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Wife Of Italian Prime Minister Seeks Divorce

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Wife Of Italian Prime Minister Seeks Divorce


Wife Of Italian Prime Minister Seeks Divorce

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  • <iframe src="" width="100%" height="290" frameborder="0" scrolling="no" title="NPR embedded audio player">
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The personal life of Italian prime minister and media mogul Silvio Berlusconi is the talk of Italy this week. In a script worthy of a soap opera, the prime minister's wife of 19 years made a very public request for a divorce. Since then, the barbs and insults have been flying back and forth. She's accused him of infidelity with a teenage girl. And he's gone on national television to demand an apology. NPR's Sylvia Poggioli reports from Rome.

SYLVIA POGGIOLI: Over the weekend, Veronica Berlusconi announced she was seeking a divorce. The prime minister tersely responded, this is a personal issue not necessary to speak about. But two days later, Berlusconi invited himself on a popular, late-night TV talk show. The words on the screen behind him: Now it's my turn to talk.

Prime Minister SILVIO BERLUSCONI (Italy): (Through translator) Everything is absolutely false. My wife has fallen into a trap. The left wing opposition media can't stand it that my popularity rating is 75 percent, and has therefore resorted to personal attacks based on slander.

POGGIOLI: The first couple's soap opera was triggered by Veronica Berlusconi's statement last week voicing outrage that her husband was lining up showgirls with no political experience as candidates for his party, calling it shamelessly trashy and a diversion for an emperor. She also accused her husband of going to an 18-year-old starlet's birthday bash but not attending the coming-of-age parties of his own children.

Journalist Maria Latella, who wrote the authorized biography of Veronica Berlusconi, stresses how the first lady explained her decision.

Ms. MARIA LATELLA (Author): (Through translator): Her key words were, I cannot remain married to a man who goes out with minors. What she's saying is, if we live in a country where parents approve that their underage daughters go out with powerful men, then this is a country in which Mrs. Berlusconi feels ill at ease.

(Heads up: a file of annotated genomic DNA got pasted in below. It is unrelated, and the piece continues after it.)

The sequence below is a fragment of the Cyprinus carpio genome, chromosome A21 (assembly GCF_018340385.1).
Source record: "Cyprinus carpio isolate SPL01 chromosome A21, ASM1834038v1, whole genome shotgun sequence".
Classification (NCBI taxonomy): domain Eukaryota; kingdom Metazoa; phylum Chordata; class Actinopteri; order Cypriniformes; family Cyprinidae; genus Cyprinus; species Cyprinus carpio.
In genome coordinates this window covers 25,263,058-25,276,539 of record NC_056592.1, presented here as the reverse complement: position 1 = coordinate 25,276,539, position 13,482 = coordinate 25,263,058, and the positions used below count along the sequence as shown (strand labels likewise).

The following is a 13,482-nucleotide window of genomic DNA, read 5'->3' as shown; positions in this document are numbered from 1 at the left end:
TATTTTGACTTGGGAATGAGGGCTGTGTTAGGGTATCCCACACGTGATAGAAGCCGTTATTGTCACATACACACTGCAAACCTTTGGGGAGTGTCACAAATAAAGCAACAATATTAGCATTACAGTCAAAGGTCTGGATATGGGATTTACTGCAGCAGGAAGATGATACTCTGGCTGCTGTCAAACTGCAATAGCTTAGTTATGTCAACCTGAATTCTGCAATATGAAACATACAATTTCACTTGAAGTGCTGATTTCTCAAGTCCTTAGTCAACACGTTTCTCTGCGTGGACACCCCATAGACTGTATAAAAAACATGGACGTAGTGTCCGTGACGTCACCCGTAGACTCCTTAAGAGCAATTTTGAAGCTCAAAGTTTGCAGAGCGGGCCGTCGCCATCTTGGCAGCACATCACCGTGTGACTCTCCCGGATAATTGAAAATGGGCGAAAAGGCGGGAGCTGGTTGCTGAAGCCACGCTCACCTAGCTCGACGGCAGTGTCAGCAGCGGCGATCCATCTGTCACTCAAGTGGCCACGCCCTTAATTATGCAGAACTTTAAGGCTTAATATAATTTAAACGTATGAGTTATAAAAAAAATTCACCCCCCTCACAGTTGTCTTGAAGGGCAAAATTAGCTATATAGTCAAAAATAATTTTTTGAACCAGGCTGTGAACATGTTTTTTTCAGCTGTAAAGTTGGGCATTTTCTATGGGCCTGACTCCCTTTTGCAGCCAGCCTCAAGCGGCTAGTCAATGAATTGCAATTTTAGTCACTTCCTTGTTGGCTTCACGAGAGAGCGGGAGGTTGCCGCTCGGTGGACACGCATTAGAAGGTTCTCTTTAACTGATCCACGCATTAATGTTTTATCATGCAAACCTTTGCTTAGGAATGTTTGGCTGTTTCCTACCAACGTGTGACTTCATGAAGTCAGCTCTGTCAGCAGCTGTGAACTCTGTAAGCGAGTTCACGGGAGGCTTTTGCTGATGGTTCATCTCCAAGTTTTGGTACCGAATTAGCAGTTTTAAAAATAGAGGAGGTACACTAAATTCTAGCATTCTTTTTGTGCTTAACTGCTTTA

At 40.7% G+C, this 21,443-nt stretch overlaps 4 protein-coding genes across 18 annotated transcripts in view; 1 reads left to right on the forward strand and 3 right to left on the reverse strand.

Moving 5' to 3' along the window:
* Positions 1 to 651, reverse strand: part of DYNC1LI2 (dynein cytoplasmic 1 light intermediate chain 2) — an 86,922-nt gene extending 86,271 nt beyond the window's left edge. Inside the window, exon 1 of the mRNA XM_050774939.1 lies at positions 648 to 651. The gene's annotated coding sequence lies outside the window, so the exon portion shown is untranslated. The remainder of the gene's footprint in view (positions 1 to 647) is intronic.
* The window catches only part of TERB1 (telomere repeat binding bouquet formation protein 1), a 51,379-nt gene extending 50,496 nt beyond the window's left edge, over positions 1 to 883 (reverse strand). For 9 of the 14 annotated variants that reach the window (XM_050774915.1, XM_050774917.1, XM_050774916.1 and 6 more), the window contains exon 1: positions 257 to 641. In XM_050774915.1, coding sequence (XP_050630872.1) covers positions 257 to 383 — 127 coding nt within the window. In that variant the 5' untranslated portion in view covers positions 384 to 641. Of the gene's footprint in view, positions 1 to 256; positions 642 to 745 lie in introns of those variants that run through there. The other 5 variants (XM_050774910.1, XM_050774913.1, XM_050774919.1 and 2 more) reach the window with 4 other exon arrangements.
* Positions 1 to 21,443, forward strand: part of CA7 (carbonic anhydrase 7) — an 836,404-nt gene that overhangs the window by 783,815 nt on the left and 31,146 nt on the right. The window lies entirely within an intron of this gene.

POGGIOLI: The 18-year-old starlet, Noemi Letizia, has been quoted as saying that she called Berlusconi daddy, and often visited him in his luxurious homes in Rome and Milan.

Berlusconi, who has often boasted of his success as a ladies' man, denies any impropriety with Letizia, saying she's simply the daughter of a friend. And he blames the rumors on what he calls a left wing conspiracy. But following his wife's charges, he did withdraw several starlets from the party's electoral slate.

(Soundbite of music)

POGGIOLI: Italians have been following the first couple's saga with a mixture of bemusement and indignation. At this Roman marketplace, Sonia Proetta(ph) agrees with the first lady, who used to be an actress, that lowbrow Italian TV shows have nurtured a superficial society where starlets are role models.

Ms. SONIA PROETTA: She's right, but why tell him now and not 20 years ago when everything started? Why now?

POGGIOLI: Claudio Zamp(ph), on the other hand, says divorce can happen in any family.

Mr. CLAUDIO ZAMP: (Through translator) She's right to divorce, because he certainly has a roaming eye. But let's face it: Many Italian men have affairs and act just like that.

POGGIOLI: But Berlusconi is not just any family man. According to Forbes, he's worth $6.5 billion, and has five children from two marriages. The divorce is likely to be a nasty feast for the Italian media, much of which Berlusconi controls. The right wing daily Libero carried three front-page photos of Veronica Berlusconi when she was working on the stage, all of them bare-breasted.

But the prime minister can't control everything. The Italian Catholic bishops' newspaper L'Avvenire said Italy deserves a leader who is the mirror of the country's soul, and called on him to be more sober and somber.

A divorce could harm Berlusconi politically, especially with Italian Catholics, who voted for his center-right coalition last year in large numbers.

Sylvia Poggioli, NPR News, Rome.

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